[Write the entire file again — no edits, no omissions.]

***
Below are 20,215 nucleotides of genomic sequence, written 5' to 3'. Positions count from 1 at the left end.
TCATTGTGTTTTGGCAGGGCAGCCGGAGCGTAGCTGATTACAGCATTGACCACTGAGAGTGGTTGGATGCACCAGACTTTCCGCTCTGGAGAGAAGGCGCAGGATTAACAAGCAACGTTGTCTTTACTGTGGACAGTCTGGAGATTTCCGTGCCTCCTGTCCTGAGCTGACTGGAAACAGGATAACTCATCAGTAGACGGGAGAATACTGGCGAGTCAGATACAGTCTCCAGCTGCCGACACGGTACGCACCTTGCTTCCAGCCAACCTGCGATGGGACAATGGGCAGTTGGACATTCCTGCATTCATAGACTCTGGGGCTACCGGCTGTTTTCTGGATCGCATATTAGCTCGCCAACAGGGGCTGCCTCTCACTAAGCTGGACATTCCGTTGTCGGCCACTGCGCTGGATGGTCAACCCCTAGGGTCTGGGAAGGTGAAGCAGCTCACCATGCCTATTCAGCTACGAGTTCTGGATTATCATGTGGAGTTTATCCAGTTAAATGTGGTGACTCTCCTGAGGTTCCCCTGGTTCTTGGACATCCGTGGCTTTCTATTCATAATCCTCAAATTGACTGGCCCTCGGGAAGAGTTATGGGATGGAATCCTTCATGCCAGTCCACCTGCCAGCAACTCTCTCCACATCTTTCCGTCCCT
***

Below are 20,215 nucleotides of genomic sequence, written 5' to 3'. Positions count from 1 at the left end.
TCATTGTGTTTTGGCAGGGCAGCCGGAGCGTAGCTGATTACAGCATTGACCACTGAGAGTGGTTGGATGCACCAGACTTTCCGCTCTGGAGAGAAGGCGCAGGATTAACAAGCAACGTTGTCTTTACTGTGGACAGTCTGGAGATTTCCGTGCCTCCTGTCCTGAGCTGACTGGAAACAGGATAACTCATCAGTAGACGGGAGAATACTGGCGAGTCAGATACAGTCTCCAGCTGCCGACACGGTACGCACCTTGCTTCCAGCCAACCTGCGATGGGACAATGGGCAGTTGGACATTCCTGCATTCATAGACTCTGGGGCTACCGGCTGTTTTCTGGATCGCATATTAGCTCGCCAACAGGGGCTGCCTCTCACTAAGCTGGACATTCCGTTGTCGGCCACTGCGCTGGATGGTCAACCCCTAGGGTCTGGGAAGGTGAAGCAGCTCACCATGCCTATTCAGCTACGAGTTCTGGATTATCATGTGGAGTTTATCCAGTTAAATGTGGTGACTCTCCTGAGGTTCCCCTGGTTCTTGGACATCCGTGGCTTTCTATTCATAATCCTCAAATTGACTGGCCCTCGGGAAGAGTTATGGGATGGAATCCTTCATGCCAGTCCACCTGCCAGCAACTCTCTCCACATCTTTCCGTCCCT